When it comes to eLearning strategy, there is a long-time debate over learning paths vs traditional curriculum. Let’s explore the differences between the two methods.
A learning path allows a learner to choose a route through (typically eLearning) content, which allows them to build knowledge progressively and often, individually. It allows the learner to become an active participant in the learning process and to create a deeper connection with the subject matter. Success is often measured by progress and improvement and the student reaching their personal potential.
Traditional curriculum on the other hand is typically the teacher-centered delivery of instruction on certain topics to a classroom of learners. Success is often measured by proficiency of memorization and extensive testing of knowledge and skills comprehension. Traditional curriculum can be seen in the long-established, in-person, classroom style of learning used in most schools. Its primary techniques are oral instruction, reading and reciting facts.
There are many differences between the two. For starters, traditional curriculum can be likened to a “one-size-fits-all” approach, with one instructor and one set of skills or knowledge to be communicated to an entire class in the same fashion at the same time. Learning paths, however, seek to meet individual needs instead. They create learner-centric, targeted activities that are customizable to each individual while aligning with the greater learning objectives.
Other differences between the two include the fact that traditional curriculum uses one delivery method that does little to accommodate individual student’s interests or learning styles. Learning paths use a variety of methods to accommodate both. And in traditional curriculums, students are required to advance at the educator’s pace regardless of personal needs while learning paths allow for improvement and advancement at the student’s own pace.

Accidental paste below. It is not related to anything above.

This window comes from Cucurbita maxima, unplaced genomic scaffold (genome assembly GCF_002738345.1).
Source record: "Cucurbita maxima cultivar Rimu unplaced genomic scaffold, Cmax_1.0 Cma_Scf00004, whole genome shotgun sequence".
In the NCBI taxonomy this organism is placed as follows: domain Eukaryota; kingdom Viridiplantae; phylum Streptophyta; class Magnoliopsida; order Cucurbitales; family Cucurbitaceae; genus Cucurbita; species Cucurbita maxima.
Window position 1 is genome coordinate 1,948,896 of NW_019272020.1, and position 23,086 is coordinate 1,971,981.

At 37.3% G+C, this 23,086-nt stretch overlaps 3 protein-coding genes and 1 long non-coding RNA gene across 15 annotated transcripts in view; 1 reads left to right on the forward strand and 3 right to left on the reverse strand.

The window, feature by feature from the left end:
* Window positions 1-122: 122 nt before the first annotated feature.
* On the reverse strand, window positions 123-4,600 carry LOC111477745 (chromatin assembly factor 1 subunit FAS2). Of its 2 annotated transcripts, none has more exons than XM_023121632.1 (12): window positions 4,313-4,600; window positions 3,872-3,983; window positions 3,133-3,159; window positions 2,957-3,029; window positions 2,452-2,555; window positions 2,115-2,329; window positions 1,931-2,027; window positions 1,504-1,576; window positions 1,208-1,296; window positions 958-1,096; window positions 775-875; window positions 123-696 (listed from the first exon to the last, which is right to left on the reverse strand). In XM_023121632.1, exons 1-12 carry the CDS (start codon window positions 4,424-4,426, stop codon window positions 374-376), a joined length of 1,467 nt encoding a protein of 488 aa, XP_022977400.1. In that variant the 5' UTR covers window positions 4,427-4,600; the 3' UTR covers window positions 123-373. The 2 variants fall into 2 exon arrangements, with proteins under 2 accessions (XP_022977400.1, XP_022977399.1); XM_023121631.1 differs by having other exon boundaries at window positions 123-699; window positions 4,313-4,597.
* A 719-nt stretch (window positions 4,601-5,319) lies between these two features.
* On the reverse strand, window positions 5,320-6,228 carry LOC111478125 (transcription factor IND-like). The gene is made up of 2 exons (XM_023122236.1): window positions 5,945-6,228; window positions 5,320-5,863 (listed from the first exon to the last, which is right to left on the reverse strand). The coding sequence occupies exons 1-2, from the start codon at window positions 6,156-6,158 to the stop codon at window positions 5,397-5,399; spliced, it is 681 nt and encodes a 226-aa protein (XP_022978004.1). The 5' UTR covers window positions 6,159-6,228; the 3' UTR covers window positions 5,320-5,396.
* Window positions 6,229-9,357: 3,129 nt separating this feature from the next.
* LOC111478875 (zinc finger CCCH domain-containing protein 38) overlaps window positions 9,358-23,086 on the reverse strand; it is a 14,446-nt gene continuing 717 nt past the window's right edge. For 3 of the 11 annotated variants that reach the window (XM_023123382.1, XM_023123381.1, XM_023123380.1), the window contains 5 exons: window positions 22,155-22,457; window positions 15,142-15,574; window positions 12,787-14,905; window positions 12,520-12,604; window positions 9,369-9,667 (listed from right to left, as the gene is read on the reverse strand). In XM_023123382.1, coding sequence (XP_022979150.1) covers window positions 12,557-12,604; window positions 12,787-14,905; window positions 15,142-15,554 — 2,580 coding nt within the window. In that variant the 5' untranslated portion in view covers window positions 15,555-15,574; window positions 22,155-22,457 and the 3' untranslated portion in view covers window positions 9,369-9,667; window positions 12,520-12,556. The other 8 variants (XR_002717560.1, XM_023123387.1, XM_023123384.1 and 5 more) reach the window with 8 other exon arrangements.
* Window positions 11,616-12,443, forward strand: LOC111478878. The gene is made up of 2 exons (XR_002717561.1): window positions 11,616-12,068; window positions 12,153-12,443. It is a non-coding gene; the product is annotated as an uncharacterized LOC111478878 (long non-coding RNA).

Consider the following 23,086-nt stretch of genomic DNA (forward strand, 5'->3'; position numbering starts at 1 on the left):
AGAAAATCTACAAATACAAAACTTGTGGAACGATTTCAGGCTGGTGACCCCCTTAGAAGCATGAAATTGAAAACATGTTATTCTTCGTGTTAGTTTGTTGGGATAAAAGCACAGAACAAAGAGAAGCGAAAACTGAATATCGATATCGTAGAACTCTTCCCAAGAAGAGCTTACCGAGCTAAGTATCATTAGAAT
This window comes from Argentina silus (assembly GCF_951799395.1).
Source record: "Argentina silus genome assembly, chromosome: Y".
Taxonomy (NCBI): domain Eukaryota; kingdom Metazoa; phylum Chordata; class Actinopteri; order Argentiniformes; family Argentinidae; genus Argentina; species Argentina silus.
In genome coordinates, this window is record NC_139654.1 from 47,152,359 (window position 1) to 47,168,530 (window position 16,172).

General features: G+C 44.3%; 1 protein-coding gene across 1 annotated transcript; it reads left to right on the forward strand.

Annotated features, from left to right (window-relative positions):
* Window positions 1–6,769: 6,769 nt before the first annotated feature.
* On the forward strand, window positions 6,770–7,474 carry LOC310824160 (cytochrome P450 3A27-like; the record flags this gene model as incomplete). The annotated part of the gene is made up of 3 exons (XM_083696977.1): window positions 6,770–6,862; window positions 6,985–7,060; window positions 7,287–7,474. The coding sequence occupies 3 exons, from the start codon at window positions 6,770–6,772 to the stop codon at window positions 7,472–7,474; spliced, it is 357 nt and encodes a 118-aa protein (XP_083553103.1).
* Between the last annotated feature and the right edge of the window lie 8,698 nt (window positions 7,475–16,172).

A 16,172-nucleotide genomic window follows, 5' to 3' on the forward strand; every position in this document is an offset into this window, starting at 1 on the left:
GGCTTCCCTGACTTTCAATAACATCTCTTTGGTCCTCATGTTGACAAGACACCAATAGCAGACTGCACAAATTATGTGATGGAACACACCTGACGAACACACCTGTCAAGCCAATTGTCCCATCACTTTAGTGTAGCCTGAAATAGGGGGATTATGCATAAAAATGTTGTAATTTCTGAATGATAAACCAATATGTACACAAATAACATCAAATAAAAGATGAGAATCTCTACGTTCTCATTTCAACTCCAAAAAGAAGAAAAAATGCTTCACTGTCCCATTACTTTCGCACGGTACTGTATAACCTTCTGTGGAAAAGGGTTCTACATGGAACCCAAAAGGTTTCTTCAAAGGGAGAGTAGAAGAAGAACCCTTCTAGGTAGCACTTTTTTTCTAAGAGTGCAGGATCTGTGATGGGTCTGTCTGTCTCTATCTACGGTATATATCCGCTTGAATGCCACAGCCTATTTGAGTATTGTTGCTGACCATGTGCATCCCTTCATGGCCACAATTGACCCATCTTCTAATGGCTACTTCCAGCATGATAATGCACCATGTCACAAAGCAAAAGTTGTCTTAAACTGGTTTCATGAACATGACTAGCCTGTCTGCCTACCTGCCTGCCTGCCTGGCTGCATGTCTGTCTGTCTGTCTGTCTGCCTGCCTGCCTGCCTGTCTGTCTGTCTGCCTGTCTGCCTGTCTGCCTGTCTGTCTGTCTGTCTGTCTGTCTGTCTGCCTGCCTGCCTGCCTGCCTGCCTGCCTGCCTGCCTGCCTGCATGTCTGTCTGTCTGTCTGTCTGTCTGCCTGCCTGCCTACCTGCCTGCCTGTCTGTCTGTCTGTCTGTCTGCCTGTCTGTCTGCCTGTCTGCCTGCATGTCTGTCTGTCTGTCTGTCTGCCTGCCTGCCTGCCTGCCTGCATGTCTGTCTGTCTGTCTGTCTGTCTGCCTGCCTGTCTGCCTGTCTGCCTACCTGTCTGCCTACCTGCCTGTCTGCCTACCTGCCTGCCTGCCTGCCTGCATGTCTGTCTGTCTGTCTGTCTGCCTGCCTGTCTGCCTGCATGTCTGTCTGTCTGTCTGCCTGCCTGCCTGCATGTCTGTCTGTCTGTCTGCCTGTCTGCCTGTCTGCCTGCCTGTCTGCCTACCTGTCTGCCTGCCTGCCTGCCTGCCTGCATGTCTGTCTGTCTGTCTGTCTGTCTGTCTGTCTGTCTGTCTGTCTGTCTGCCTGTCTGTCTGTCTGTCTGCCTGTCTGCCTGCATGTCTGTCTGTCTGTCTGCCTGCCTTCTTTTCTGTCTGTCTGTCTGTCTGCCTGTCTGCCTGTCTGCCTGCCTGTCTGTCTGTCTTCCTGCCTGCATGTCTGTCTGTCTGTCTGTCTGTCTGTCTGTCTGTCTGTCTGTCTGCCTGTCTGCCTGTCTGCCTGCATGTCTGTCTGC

As an L&D professional, understanding the difference between the two is important. Your role is to provide the best possible tools and solutions to support the learning and performance objectives of your organization and these two different types of educational methods are part of that.
eLearning, specifically, is trending toward the more progressive of the two methodologies: learning paths. Because of busy lifestyles and demanding industries as well as the understanding of different learning styles and efficiencies, the location-dependent, in-person large dump of information is becoming less useful. While the need for the highest efficiency from all employees is increasing crucial to a company’s success.
Increased engagement in eLearning programs must be the ultimate goal in creating and deploying them. The success of your training programs are often measured in the success of your company. More and more we are seeing that individualized learning paths outperform traditional classroom settings when it comes to learner engagement, and engagement is everything when it comes to L&D.
Interested in learning more about learning paths and how to implement them into your L&D strategy? Contact us today.